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Oh, cut-offs! How I love you!

Sometimes when pants start to wear out, especially in the knee area, I like to make skirts (I make plain ones and I recently made a ruffle version). Cute though they are, skirts are definitely not the fastest way to reuse hole-y pants. No, if speed is the name of the game, cut-offs totally rock.

Lisey got a pair of Gap pink long pants for Christmas from her grandmother several years back and this winter, she wore a long, skinny, horizontal hole across the knee.

I really hate doing knee patches on children’s pants, so I opted just to cut the legs off. And because I was feeling particularly lazy, I decided not to even bother with a hem and I left a raw edge instead.

These pants were made of multiple panels, though, so if I did nothing, they’d start to come apart after a few washings. So, I just sewed a straight stitch all the way around each leg opening, leaving sufficient room for fraying.

I just cut these off recently, so the fraying is still a work in progress (it gets better with each wash!). And as you can see, there are some threads I need to snip.

I’m really glad to have breathed a little more life into these pants! I left them fairly long, so between the length and the fact that the waist is nowhere near too tight (it’s one of the adjustable kind), I think these shorts may carry her through another few summers before she hands them down to her sisters.

The skirts I make from pants make use of the pant legs, but cut-offs really don’t. Worry not, though…I didn’t throw them away! But, what I did with them is a whole ‘nother post, and that’s coming on Tuesday. 😉

Lisey’s cut-offs are so cute on her, I’m seriously eyeing some pants in my closet and thinking that I might try this for myself too (I’ve got a pair that are a little too short and have a paint stain on the leg). I’ll update you if I give it a try!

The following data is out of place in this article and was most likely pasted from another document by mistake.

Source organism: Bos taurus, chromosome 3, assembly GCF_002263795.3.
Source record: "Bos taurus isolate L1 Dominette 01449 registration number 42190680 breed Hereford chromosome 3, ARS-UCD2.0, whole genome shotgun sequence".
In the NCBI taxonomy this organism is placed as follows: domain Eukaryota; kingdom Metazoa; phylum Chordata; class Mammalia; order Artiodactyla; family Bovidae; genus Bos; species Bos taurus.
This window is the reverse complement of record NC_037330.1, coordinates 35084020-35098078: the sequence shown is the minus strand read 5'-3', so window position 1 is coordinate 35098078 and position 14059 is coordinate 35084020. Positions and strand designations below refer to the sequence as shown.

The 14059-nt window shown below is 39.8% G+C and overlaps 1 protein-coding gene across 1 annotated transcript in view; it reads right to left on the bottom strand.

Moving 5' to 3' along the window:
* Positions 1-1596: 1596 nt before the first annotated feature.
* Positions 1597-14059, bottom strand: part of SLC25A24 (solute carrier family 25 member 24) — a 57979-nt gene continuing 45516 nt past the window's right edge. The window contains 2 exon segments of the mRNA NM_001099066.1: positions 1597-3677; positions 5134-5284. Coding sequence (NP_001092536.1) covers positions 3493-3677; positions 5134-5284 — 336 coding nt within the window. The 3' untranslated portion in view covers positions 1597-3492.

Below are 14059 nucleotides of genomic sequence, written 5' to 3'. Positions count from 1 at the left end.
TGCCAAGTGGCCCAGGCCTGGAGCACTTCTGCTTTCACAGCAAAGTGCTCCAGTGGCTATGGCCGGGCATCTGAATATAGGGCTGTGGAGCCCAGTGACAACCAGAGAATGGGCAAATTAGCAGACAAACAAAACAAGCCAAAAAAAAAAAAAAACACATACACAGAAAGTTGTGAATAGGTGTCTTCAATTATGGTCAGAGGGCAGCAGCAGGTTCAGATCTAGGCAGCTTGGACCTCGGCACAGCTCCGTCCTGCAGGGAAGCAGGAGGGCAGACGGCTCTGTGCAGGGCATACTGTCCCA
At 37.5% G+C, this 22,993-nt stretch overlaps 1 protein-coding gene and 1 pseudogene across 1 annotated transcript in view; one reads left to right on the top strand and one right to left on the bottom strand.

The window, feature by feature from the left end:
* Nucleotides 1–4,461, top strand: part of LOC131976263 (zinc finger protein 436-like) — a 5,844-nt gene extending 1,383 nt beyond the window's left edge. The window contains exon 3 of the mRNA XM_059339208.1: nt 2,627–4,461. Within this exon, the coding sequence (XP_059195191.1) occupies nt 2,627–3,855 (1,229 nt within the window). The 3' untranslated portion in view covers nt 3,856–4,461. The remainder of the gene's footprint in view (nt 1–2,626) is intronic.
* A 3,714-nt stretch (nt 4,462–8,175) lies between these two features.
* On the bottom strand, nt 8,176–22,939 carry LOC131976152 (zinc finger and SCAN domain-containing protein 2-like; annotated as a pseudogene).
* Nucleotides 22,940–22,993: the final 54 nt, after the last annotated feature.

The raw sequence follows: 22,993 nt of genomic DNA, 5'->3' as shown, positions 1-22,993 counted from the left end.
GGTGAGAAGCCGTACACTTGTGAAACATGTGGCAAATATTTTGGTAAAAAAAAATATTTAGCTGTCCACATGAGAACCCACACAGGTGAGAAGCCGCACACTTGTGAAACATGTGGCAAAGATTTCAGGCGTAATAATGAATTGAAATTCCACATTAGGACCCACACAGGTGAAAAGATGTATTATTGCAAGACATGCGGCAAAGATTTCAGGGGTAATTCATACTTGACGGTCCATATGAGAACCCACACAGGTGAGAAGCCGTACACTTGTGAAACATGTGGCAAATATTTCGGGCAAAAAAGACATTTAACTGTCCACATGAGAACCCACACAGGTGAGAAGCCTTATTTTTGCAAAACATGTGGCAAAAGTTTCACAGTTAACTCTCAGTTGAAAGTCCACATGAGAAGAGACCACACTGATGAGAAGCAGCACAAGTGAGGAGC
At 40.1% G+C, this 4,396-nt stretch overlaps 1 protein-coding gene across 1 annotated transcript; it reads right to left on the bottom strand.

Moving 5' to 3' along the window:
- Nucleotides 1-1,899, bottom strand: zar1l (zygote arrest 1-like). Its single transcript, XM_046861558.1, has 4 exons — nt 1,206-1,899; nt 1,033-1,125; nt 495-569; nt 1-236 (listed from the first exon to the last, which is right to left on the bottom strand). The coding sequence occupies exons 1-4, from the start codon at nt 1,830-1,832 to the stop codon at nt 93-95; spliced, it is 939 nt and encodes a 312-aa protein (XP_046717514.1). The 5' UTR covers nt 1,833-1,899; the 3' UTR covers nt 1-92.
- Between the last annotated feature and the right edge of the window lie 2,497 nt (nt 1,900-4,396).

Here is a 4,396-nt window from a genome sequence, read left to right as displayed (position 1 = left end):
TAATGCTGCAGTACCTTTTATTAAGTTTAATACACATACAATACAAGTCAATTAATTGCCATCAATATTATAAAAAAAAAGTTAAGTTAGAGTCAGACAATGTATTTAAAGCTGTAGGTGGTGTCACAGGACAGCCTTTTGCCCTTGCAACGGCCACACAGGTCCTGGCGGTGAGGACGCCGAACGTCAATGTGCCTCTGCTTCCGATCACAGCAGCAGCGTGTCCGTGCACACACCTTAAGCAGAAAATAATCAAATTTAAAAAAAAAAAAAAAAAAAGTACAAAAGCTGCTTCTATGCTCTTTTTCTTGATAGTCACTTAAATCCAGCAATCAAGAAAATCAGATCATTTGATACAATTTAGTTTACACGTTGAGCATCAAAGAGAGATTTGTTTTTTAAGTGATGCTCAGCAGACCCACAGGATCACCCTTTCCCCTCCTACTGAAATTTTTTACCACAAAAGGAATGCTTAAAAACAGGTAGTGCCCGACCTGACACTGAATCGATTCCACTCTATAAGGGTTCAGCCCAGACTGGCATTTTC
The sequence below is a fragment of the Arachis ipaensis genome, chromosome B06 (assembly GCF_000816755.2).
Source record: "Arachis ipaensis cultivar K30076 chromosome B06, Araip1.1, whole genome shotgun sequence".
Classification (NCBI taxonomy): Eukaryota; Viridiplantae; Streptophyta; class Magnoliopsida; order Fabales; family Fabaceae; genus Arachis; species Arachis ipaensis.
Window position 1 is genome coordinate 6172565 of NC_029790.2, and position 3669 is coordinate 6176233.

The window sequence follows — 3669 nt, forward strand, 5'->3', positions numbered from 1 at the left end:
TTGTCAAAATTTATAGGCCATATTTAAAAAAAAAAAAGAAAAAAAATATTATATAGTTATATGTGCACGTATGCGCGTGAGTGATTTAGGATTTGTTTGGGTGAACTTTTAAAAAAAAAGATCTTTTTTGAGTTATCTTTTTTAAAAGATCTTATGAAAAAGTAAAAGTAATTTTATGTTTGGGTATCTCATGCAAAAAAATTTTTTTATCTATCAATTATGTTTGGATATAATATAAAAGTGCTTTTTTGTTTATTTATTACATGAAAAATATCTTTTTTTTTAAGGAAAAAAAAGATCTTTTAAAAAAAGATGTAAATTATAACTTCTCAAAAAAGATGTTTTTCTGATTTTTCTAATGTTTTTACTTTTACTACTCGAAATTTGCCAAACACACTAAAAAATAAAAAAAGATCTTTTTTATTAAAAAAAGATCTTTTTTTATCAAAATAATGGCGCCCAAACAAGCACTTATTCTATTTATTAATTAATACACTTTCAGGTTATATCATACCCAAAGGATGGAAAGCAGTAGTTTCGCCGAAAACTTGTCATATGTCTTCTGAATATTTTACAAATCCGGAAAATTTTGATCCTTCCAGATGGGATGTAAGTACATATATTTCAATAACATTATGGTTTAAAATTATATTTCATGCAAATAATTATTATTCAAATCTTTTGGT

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Saturday 7th of August 2010

Having boys means having a lot of cut-offs. A few years back I decided to make napkins from the parts of the pants that were cut-off. Sometimes I actually sewed around the edge (flip so right sides are together, etc), other times I've just left the fraying part as part of the napkin. Although I wouldn't use these types of clothe napkins for company, they work fine for us.


Saturday 7th of August 2010

Wow, what a great idea. I really like the straight stitches to keep the fraying just at the bottoms. Thank you!


Friday 6th of August 2010

I have done that before too! Only, I didn't couldn't get the 2 sides to match, and I ended up with a pair of cut off shorts instead of pair of capries (that I originally wanted it to be)


Friday 6th of August 2010

Can't wait to see what you do with the bottom of the pants. I use my daughters to make American Girl pants or shorts using a 1 piece pattern. (There is no side seam so the front and the back can be cut as one piece.) The hemming is already done if I line up the piece along the bottom of the cut-off pant leg and centering on a the side seam makes it look a lot more store bought. That just leaves 15 minutes of sewing to stitch together the leg seam, crotch seam and waistband casing. My three girls love having matching clothes with their AG dolls and I can happily provide them without spending a fortune.


Friday 6th of August 2010

I have a pair for myself that I cut off. Chris calls me Huck Finn when I wear them. :-)

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